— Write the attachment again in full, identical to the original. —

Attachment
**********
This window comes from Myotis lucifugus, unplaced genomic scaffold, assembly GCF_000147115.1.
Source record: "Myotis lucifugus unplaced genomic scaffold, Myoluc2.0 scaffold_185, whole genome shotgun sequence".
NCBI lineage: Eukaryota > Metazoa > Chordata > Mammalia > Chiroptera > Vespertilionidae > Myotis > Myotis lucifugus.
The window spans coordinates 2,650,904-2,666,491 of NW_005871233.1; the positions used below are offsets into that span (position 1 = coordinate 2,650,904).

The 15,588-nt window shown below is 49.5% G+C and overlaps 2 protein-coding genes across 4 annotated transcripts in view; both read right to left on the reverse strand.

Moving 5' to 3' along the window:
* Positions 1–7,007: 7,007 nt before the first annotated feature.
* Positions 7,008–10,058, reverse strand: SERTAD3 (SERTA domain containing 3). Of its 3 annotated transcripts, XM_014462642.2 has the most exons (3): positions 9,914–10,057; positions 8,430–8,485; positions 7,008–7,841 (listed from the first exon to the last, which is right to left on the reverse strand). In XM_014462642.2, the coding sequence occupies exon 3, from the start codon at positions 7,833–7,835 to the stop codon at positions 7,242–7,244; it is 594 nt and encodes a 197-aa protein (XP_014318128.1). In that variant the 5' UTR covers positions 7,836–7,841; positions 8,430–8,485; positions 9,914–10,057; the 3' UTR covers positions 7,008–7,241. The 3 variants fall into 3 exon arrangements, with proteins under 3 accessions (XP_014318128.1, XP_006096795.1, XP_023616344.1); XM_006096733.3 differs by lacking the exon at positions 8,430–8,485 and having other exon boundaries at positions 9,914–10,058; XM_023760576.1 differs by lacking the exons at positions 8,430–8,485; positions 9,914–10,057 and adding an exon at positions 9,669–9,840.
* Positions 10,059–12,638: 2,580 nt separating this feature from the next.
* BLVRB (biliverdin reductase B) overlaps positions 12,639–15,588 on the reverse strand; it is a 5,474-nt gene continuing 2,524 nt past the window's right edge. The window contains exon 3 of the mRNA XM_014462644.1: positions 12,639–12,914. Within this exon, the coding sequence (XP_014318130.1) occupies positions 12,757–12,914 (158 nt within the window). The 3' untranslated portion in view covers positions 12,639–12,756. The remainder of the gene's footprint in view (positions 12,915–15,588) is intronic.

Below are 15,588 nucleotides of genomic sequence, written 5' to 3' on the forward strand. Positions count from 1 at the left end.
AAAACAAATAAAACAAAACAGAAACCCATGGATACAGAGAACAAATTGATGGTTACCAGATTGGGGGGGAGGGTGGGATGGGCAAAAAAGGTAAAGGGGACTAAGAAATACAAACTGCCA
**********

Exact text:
This window comes from Myotis lucifugus, unplaced genomic scaffold, assembly GCF_000147115.1.
Source record: "Myotis lucifugus unplaced genomic scaffold, Myoluc2.0 scaffold_185, whole genome shotgun sequence".
NCBI lineage: Eukaryota > Metazoa > Chordata > Mammalia > Chiroptera > Vespertilionidae > Myotis > Myotis lucifugus.
The window spans coordinates 2,650,904-2,666,491 of NW_005871233.1; the positions used below are offsets into that span (position 1 = coordinate 2,650,904).

The 15,588-nt window shown below is 49.5% G+C and overlaps 2 protein-coding genes across 4 annotated transcripts in view; both read right to left on the reverse strand.

Moving 5' to 3' along the window:
* Positions 1–7,007: 7,007 nt before the first annotated feature.
* Positions 7,008–10,058, reverse strand: SERTAD3 (SERTA domain containing 3). Of its 3 annotated transcripts, XM_014462642.2 has the most exons (3): positions 9,914–10,057; positions 8,430–8,485; positions 7,008–7,841 (listed from the first exon to the last, which is right to left on the reverse strand). In XM_014462642.2, the coding sequence occupies exon 3, from the start codon at positions 7,833–7,835 to the stop codon at positions 7,242–7,244; it is 594 nt and encodes a 197-aa protein (XP_014318128.1). In that variant the 5' UTR covers positions 7,836–7,841; positions 8,430–8,485; positions 9,914–10,057; the 3' UTR covers positions 7,008–7,241. The 3 variants fall into 3 exon arrangements, with proteins under 3 accessions (XP_014318128.1, XP_006096795.1, XP_023616344.1); XM_006096733.3 differs by lacking the exon at positions 8,430–8,485 and having other exon boundaries at positions 9,914–10,058; XM_023760576.1 differs by lacking the exons at positions 8,430–8,485; positions 9,914–10,057 and adding an exon at positions 9,669–9,840.
* Positions 10,059–12,638: 2,580 nt separating this feature from the next.
* BLVRB (biliverdin reductase B) overlaps positions 12,639–15,588 on the reverse strand; it is a 5,474-nt gene continuing 2,524 nt past the window's right edge. The window contains exon 3 of the mRNA XM_014462644.1: positions 12,639–12,914. Within this exon, the coding sequence (XP_014318130.1) occupies positions 12,757–12,914 (158 nt within the window). The 3' untranslated portion in view covers positions 12,639–12,756. The remainder of the gene's footprint in view (positions 12,915–15,588) is intronic.

Below are 15,588 nucleotides of genomic sequence, written 5' to 3' on the forward strand. Positions count from 1 at the left end.
AAAACAAATAAAACAAAACAGAAACCCATGGATACAGAGAACAAATTGATGGTTACCAGATTGGGGGGGAGGGTGGGATGGGCAAAAAAGGTAAAGGGGACTAAGAAATACAAACTGCCA